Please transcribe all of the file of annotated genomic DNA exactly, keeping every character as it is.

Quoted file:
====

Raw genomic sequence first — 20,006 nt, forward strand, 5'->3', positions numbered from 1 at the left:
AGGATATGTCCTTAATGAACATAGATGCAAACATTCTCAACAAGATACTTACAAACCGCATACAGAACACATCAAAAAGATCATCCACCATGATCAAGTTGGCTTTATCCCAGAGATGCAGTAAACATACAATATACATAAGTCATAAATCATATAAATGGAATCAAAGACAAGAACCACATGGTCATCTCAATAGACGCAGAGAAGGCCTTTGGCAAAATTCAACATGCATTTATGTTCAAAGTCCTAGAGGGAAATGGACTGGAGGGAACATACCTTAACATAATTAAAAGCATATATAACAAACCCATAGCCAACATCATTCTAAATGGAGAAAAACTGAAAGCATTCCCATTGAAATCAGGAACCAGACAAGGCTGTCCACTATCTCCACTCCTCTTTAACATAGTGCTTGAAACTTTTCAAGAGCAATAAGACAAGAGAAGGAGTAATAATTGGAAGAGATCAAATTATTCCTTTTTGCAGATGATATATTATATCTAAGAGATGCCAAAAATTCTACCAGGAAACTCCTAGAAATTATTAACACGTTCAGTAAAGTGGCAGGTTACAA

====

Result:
Raw genomic sequence first — 20,006 nt, forward strand, 5'->3', positions numbered from 1 at the left:
AGGATATGTCCTTAATGAACATAGATGCAAACATTCTCAACAAGATACTTACAAACCGCATACAGAACACATCAAAAAGATCATCCACCATGATCAAGTTGGCTTTATCCCAGAGATGCAGTAAACATACAATATACATAAGTCATAAATCATATAAATGGAATCAAAGACAAGAACCACATGGTCATCTCAATAGACGCAGAGAAGGCCTTTGGCAAAATTCAACATGCATTTATGTTCAAAGTCCTAGAGGGAAATGGACTGGAGGGAACATACCTTAACATAATTAAAAGCATATATAACAAACCCATAGCCAACATCATTCTAAATGGAGAAAAACTGAAAGCATTCCCATTGAAATCAGGAACCAGACAAGGCTGTCCACTATCTCCACTCCTCTTTAACATAGTGCTTGAAACTTTTCAAGAGCAATAAGACAAGAGAAGGAGTAATAATTGGAAGAGATCAAATTATTCCTTTTTGCAGATGATATATTATATCTAAGAGATGCCAAAAATTCTACCAGGAAACTCCTAGAAATTATTAACACGTTCAGTAAAGTGGCAGGTTACAA